The Winter Classic saw Roope Hintz (L) chased by Roman Josi.

The NHL’s annual New Year’s Day Winter Classic outdoor game went to an unusual venue this year; the Cotton Bowl in Dallas, where the host Stars took on the Nashville Predators. But that didn’t lead to much ratings success; as Sports Business Journal‘s Austin Karp noted Friday, the game (which saw its broadcast begin at 1 p.m. Eastern on NBC Wednesday) drew the lowest audience ever for a Winter Classic.

The Citrus Bowl is certainly notable competition, as that was ABC’s most-watched college football postseason game of any sort since the 2010 national championship. But that wasn’t the only factor here. As Paulsen writes at Sports Media Watch, there were actually less viewers watching college football (counting the Citrus Bowl on ABC and the Minnesota-Auburn Outback Bowl on ESPN) instead of the Winter Classic this year than there were last year (which featured a Mississippi State-Iowa Outback Bowl matchup on ESPN2, a LSU-UCF Fiesta Bowl matchup on ESPN, and a Kentucky-Penn State Citrus Bowl matchup on ABC):

Wednesday’s Predators-Stars NHL Winter Classic averaged a 1.15 rating and 1.96 million viewers on NBC, marking the lowest rating and viewership in the history of the game (dates back to 2008).

The Stars’ win declined 29% in ratings and 33% in viewership from last year (Bruins-Blackhawks: 1.6, 2.95M) and 19% and 21% respectively from the previous lows set in 2018 (Rangers-Sabres: 1.4, 2.48M). Including streaming, the game averaged 1.97 million.

It should be noted that the game started 40 minutes later than usual at 2 PM ET. NBC’s ratings were measured from 1 PM, meaning that the numbers include an hour of pregame coverage.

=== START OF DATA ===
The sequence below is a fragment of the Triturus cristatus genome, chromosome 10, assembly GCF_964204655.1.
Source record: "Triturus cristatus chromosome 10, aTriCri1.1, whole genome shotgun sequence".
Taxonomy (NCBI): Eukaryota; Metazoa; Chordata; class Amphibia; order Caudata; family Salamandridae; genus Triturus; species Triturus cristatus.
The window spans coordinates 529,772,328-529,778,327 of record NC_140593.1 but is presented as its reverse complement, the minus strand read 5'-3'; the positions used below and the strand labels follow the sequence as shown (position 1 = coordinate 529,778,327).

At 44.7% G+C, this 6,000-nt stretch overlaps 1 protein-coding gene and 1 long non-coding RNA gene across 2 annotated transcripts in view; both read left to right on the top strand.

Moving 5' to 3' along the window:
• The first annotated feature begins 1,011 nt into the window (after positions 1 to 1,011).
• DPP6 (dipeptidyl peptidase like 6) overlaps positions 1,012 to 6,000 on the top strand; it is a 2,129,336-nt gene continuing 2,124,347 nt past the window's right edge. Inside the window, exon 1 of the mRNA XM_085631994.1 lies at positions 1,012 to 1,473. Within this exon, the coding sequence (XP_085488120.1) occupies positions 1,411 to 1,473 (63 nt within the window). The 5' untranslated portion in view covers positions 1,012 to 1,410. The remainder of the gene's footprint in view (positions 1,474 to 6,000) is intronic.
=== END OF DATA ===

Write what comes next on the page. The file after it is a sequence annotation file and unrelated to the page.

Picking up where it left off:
While the competing Citrus Bowl was up 82% on ABC (to 14.00M) and the Outback Bowl up 22% on ESPN (to 3.99M), the college football competition was actually less than last year, when there were three competing games. The combined audience of 17.99 million trailed last year’s mark of 19.44 million for the Citrus, Outback and Fiesta bowl games.

That extended amount of pregame coverage probably played a role in the lower overall Winter Classic rating here, as it may have caused some people to flip away to live college football or to not tune in at all until the puck actually dropped. And the teams involved may not have helped either; a Sports Business Journal analysis of the U.S. teams’ local ratings last year had Dallas with the third-biggest local ratings drop for their Fox Sports Southwest broadcasts (down 28 percent to a 0.5 on average; that was still above the bottom five overall teams, but not by much), while data for Nashville wasn’t available. (Nashville did do well nationally in their 2017 run to the Stanley Cup Final, though.)

However, the teams involved aren’t everything. The previous lowest-rated Winter Classic came in 2018 with the Buffalo Sabres (who often lead the local ratings, albeit in a small market where a ratings point doesn’t account for as many viewers) and the New York Rangers (who play in the biggest U.S. market and have usually put up decent ratings). And there have also been some arguments that the league has featured certain teams too much in the Winter Classic, especially the Chicago Blackhawks (four times) and Boston Bruins (three times); a lower viewership number this year for some less-prominent teams may still help overall in promoting the league as a whole. And both local markets drew pretty well, with Nashville posting a 5.1 and Dallas a 4.3. Also, a lower viewership number isn’t as bad when you consider the extended pregame coverage; that made for a longer “broadcast” here, allowing for more ad sales.

The larger discussion here is about the trend for the Winter Classic. The game has generally drawn fewer and fewer viewers in the past few years, albeit with an uptick last year for Bruins-Blackhawks at Notre Dame Stadium. And the 1.96 million viewers this year is just 44.5 percent of the 4.4 million the game drew in 2014, and 56.5 percent of the 3.47 million it drew in 2015. However, 1.96 million viewers is still a notable number, and it’s far better than any other NHL regular-season content; Paulsen notes that this number beats every indoor regular-season number for the NHL since the start of the lockout-shortened 2013 season. So this is probably still worth doing for the NHL and NBC, even if the numbers are well below what they’ve been at some points.

[Sports Media Watch]

About Andrew Bucholtz

Andrew Bucholtz is a staff writer for Awful Announcing.